John Hudson's journalistic career has included major stories on the Cooperite Christian commune on the West Coast, and tracking down French secret service agents who bombed the Rainbow Warrior. Programmes he has reported for include Eyewitness, Holmes, Frontline, and Sunday.
In the 1980s ex-NZBC staffer Howard Moses produced and directed a trio of award-winning alpine films: Across the Main Divide, Incredible Mountains and Turn of the Century (a history of skiing in NZ). Winter Olympic chronicle Zimska Olimpijada won best doco at 1987's Mountainfilm in Telluride Festival. Based in Australia since 1991, Moses has worked in TV in Western Australia and the Northern Territory.
Ian Watkin's long acting career saw him playing mad doctors, priests, axe-wielding stepfathers, and American presidents. Part of the legendary Blerta troupe which toured Australasia in the 1970s, Watkin went on to appearances in everything from Beyond Reasonable Doubt and an iconic Crunchie bar commercial, to presenting Miss Universe New Zealand. He passed away in May 2016.
Colin McKenzie joins Rudall Hayward and Ted Coubray as one of the earliest New Zealanders to make feature films on Kiwi soil. McKenzie was a technical innovator, responsible for a number of international filmmaking firsts. His unfinished epic Salome finally premiered in 1995, six decades after his death.
An iconoclast with a bent for experimentation, director Paul Maunder brought the mixed flavours of social realism and the arthouse to New Zealand screens in the 1960s and 70s, before shifting stages and leaving the government's National Film Unit, to concentrate on theatre. His second feature Sons for the Return Home (1979) as the first film to dramatise the experience of Pacific Islanders living in contemporary New Zealand.
Ken Blackburn, MNZM, is a familiar face on New Zealand stage and screen. In a career spanning 50+ years he's appeared in iconic television shows (Gliding On, Shortland Street) and films — including a lead role in 1978 feature Skin Deep. Blackburn was awarded a New Zealand Order of Merit in 2005; in 2017 he received the a Lifetime Achievement award, acknowledging long-serving local actors.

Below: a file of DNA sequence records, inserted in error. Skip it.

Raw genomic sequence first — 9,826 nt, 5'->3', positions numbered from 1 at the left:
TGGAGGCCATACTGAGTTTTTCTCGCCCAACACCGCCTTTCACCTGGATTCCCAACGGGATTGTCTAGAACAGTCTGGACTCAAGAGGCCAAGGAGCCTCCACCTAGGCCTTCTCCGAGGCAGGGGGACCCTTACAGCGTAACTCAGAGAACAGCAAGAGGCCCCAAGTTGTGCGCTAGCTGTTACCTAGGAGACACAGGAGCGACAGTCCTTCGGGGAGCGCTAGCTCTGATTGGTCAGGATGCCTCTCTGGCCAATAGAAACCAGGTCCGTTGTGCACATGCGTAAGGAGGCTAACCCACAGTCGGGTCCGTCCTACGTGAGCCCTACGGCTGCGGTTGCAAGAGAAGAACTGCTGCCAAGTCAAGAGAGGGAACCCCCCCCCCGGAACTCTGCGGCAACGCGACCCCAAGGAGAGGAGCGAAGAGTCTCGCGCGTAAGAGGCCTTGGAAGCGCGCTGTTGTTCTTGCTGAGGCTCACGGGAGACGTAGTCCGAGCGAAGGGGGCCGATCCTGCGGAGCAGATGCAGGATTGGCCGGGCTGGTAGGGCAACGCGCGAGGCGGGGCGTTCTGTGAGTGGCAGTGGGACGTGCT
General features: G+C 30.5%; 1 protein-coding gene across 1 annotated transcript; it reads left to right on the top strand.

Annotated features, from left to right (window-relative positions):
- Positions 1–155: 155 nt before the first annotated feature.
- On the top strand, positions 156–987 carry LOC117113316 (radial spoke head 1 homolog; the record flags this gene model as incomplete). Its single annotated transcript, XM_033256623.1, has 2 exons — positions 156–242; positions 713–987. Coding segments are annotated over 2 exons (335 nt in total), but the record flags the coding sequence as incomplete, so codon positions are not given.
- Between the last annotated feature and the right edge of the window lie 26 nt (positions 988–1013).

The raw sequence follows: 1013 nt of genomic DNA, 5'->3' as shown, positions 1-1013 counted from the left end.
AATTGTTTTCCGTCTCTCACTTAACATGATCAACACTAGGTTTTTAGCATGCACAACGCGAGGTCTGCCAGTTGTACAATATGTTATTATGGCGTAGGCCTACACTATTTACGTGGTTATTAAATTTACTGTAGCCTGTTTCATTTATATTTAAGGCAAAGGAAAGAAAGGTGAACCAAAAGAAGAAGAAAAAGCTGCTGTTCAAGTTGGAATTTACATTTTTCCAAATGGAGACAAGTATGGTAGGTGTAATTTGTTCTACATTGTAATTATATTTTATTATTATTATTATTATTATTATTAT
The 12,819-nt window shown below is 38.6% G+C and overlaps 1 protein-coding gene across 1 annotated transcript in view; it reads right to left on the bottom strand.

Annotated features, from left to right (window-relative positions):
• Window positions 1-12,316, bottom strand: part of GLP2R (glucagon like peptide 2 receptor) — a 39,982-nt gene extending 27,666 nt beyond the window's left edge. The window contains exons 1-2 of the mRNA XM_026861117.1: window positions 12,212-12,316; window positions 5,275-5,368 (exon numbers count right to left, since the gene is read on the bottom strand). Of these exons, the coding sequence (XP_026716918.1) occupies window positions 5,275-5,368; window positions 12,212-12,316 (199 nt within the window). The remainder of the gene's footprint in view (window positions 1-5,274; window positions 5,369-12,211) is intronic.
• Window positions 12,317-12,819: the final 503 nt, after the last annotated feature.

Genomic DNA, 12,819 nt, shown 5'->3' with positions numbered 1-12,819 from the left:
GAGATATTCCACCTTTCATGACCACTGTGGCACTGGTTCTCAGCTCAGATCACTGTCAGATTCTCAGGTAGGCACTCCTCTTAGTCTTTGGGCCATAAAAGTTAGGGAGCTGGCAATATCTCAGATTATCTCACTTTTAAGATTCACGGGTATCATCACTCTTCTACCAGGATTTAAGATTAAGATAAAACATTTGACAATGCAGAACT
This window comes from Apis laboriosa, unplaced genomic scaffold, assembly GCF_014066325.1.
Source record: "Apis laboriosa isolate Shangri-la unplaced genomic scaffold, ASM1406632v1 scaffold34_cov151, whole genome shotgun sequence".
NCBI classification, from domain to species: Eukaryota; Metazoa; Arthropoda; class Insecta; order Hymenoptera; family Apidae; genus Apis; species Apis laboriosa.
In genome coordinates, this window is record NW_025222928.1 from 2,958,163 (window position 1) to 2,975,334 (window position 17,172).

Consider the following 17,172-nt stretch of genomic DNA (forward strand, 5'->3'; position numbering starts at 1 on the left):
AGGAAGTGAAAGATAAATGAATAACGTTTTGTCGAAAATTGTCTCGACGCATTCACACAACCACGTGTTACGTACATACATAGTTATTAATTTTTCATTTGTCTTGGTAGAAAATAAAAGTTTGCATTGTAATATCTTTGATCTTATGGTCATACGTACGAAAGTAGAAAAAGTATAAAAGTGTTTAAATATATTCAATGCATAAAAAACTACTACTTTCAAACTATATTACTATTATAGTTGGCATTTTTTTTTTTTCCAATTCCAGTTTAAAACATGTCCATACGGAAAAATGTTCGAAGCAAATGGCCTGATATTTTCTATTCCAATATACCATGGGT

A proud son of the West Coast, Peter Hawes was a fixture on NZ television in the late 70s and early 80s. After writing for A Week of It, he presented Yours for the Asking, giving free rein to his irreverent wit and fondness for wordplay as he sought answers to viewer questions. Hawes has also written extensively for the theatre and authored a number of well-received novels.
One of the founding directors of Raconteur, a Christchurch-based film and television production company, Bill de Friez is an experienced documentary maker. Alongside Raconteur, De Friez teaches film at Canterbury University, School of Fine Arts.
Justin Pemberton's work for the screen can be split roughly into two. His eclectic and award-winning run of documentaries includes motor-racing story Love, Speed and Loss and acclaimed Olympic saga The Golden Hour. He has also worked on many music projects, from music videos to documentaries about Anika Moa and the NZ Symphony Orchestra.
Michael Noonan is a legend in New Zealand scriptwriting, and not just because he was amongst the first to prove you could actually make a living at it. Creator of landmark New Zealand shows The Governor and Close to Home, Noonan's work has often explored ideas of power and social injustice.